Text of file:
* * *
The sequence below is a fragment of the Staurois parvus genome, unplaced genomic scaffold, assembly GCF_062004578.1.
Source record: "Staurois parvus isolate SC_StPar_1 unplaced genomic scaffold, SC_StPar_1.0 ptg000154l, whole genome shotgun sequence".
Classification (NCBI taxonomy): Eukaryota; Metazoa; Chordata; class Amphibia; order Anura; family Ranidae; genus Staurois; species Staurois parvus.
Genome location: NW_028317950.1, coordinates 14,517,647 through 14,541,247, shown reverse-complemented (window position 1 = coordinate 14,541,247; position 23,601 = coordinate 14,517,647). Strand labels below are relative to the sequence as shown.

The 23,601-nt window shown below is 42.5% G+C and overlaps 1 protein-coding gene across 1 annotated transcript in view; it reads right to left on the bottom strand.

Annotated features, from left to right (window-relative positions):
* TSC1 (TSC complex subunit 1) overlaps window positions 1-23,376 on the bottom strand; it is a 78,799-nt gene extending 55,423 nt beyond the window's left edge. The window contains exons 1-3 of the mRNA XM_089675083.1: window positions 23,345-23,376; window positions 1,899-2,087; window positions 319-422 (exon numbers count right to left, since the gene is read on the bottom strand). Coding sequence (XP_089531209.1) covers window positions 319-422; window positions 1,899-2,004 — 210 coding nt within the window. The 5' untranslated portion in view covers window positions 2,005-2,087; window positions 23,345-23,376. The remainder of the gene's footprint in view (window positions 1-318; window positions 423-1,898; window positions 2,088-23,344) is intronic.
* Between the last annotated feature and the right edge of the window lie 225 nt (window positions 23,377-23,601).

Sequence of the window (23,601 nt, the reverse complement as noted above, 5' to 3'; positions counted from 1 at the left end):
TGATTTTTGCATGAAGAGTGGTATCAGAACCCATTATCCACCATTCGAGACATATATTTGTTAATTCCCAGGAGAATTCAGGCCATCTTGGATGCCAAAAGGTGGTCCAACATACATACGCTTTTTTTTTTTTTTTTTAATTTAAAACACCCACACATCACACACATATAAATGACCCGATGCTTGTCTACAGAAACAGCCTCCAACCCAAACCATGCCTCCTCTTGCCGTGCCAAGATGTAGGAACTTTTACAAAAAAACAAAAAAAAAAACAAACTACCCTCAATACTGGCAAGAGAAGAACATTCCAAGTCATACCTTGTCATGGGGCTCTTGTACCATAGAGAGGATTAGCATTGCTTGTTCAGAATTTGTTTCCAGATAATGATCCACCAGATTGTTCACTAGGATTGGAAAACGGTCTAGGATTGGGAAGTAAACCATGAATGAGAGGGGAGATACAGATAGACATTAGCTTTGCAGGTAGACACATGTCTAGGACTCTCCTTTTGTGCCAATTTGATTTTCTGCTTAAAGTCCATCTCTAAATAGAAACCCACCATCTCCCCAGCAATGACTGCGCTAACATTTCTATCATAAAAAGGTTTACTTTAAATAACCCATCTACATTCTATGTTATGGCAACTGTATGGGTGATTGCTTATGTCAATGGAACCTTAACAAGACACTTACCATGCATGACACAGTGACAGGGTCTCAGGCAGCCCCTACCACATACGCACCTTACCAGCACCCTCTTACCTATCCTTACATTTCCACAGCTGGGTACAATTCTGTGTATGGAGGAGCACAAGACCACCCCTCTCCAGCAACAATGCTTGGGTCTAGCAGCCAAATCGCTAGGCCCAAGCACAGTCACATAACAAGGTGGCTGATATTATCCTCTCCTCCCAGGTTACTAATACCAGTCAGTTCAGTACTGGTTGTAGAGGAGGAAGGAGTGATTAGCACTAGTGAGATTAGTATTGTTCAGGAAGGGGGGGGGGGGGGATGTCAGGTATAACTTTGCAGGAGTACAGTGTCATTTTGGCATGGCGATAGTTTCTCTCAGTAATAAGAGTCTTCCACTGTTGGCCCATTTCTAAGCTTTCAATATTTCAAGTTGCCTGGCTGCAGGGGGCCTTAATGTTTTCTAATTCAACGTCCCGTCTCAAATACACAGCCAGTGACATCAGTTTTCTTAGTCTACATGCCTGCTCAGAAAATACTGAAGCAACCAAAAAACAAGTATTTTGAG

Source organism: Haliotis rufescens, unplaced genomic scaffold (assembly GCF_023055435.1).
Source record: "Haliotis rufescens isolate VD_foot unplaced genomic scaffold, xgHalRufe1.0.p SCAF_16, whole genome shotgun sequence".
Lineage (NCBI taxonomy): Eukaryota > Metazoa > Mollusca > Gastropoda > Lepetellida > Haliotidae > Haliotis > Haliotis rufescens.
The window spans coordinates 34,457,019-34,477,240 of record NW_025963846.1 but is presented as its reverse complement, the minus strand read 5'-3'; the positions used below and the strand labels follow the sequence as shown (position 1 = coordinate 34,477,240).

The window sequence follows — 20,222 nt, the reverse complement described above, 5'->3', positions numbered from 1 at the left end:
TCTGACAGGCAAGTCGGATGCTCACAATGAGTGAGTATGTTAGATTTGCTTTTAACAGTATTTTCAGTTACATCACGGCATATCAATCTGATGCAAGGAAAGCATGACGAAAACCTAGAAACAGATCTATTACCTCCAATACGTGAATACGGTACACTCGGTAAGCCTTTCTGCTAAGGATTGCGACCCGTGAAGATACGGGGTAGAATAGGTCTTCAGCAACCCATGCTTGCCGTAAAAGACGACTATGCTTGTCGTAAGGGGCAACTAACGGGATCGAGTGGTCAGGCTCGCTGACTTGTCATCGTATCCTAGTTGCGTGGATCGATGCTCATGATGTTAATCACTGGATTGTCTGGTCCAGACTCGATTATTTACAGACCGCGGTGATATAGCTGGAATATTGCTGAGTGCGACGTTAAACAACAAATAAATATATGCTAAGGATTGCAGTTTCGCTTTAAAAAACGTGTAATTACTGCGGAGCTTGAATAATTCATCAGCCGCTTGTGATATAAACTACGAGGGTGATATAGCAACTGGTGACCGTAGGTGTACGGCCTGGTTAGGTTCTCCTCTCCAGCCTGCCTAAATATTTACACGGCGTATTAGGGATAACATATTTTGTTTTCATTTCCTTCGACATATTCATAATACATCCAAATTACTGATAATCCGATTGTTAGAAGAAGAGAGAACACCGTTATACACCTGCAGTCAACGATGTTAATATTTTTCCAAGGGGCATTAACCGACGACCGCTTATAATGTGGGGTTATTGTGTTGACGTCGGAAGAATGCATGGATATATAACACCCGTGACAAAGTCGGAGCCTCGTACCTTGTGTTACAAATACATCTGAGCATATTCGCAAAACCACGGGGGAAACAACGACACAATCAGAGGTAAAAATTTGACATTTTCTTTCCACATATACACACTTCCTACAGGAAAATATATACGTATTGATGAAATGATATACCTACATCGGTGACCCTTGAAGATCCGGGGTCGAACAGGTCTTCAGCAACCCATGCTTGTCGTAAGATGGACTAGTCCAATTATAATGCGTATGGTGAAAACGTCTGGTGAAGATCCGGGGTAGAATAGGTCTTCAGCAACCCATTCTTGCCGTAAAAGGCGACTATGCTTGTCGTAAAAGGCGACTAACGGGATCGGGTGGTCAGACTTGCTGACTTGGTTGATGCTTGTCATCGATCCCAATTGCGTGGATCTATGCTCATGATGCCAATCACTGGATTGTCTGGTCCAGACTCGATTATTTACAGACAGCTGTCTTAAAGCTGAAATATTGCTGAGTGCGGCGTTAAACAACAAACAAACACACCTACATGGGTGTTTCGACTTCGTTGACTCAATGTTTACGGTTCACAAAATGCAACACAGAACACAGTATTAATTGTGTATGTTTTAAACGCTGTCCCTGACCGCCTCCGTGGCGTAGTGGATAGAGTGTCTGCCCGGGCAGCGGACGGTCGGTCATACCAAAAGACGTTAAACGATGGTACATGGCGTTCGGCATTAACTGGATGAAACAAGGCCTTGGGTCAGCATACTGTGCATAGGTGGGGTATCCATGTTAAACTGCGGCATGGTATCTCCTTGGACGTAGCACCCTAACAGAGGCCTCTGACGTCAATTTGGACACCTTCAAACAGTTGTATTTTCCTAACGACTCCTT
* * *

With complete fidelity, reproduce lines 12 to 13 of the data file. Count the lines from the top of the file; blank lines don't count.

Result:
Source record: "Haliotis rufescens isolate VD_foot unplaced genomic scaffold, xgHalRufe1.0.p SCAF_16, whole genome shotgun sequence".
Lineage (NCBI taxonomy): Eukaryota > Metazoa > Mollusca > Gastropoda > Lepetellida > Haliotidae > Haliotis > Haliotis rufescens.